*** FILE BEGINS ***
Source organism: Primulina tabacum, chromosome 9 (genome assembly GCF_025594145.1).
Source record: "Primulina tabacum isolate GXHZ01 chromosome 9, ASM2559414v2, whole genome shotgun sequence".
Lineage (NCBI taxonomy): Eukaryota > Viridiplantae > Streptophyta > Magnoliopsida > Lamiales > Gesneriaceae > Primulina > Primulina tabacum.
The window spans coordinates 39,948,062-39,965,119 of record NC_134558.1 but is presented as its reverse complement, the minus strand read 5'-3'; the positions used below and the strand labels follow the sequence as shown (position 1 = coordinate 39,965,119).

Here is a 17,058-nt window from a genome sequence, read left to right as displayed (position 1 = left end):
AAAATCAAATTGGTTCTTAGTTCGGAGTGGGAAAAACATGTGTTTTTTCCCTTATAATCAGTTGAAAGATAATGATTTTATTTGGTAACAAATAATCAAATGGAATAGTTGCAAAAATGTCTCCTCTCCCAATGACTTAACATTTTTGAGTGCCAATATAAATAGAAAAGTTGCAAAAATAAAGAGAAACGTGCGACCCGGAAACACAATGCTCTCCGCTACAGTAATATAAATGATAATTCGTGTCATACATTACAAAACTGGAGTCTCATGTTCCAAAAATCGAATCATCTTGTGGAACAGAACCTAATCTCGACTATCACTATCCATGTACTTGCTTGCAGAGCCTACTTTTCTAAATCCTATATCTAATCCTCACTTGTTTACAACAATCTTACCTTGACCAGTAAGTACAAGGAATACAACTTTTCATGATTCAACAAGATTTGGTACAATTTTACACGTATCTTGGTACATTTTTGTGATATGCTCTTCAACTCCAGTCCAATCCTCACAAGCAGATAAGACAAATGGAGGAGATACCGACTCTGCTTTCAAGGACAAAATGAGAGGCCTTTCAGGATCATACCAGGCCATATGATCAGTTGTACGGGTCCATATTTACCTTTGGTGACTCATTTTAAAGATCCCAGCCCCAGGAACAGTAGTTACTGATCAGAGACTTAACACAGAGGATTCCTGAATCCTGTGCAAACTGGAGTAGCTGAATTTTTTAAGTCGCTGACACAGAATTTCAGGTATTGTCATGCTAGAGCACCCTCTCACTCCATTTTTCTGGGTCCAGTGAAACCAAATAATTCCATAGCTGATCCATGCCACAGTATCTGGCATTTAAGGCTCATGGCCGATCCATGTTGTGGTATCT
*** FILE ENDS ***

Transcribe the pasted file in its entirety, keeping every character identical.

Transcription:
Source organism: Primulina tabacum, chromosome 9 (genome assembly GCF_025594145.1).
Source record: "Primulina tabacum isolate GXHZ01 chromosome 9, ASM2559414v2, whole genome shotgun sequence".
Lineage (NCBI taxonomy): Eukaryota > Viridiplantae > Streptophyta > Magnoliopsida > Lamiales > Gesneriaceae > Primulina > Primulina tabacum.
The window spans coordinates 39,948,062-39,965,119 of record NC_134558.1 but is presented as its reverse complement, the minus strand read 5'-3'; the positions used below and the strand labels follow the sequence as shown (position 1 = coordinate 39,965,119).

Here is a 17,058-nt window from a genome sequence, read left to right as displayed (position 1 = left end):
AAAATCAAATTGGTTCTTAGTTCGGAGTGGGAAAAACATGTGTTTTTTCCCTTATAATCAGTTGAAAGATAATGATTTTATTTGGTAACAAATAATCAAATGGAATAGTTGCAAAAATGTCTCCTCTCCCAATGACTTAACATTTTTGAGTGCCAATATAAATAGAAAAGTTGCAAAAATAAAGAGAAACGTGCGACCCGGAAACACAATGCTCTCCGCTACAGTAATATAAATGATAATTCGTGTCATACATTACAAAACTGGAGTCTCATGTTCCAAAAATCGAATCATCTTGTGGAACAGAACCTAATCTCGACTATCACTATCCATGTACTTGCTTGCAGAGCCTACTTTTCTAAATCCTATATCTAATCCTCACTTGTTTACAACAATCTTACCTTGACCAGTAAGTACAAGGAATACAACTTTTCATGATTCAACAAGATTTGGTACAATTTTACACGTATCTTGGTACATTTTTGTGATATGCTCTTCAACTCCAGTCCAATCCTCACAAGCAGATAAGACAAATGGAGGAGATACCGACTCTGCTTTCAAGGACAAAATGAGAGGCCTTTCAGGATCATACCAGGCCATATGATCAGTTGTACGGGTCCATATTTACCTTTGGTGACTCATTTTAAAGATCCCAGCCCCAGGAACAGTAGTTACTGATCAGAGACTTAACACAGAGGATTCCTGAATCCTGTGCAAACTGGAGTAGCTGAATTTTTTAAGTCGCTGACACAGAATTTCAGGTATTGTCATGCTAGAGCACCCTCTCACTCCATTTTTCTGGGTCCAGTGAAACCAAATAATTCCATAGCTGATCCATGCCACAGTATCTGGCATTTAAGGCTCATGGCCGATCCATGTTGTGGTATCT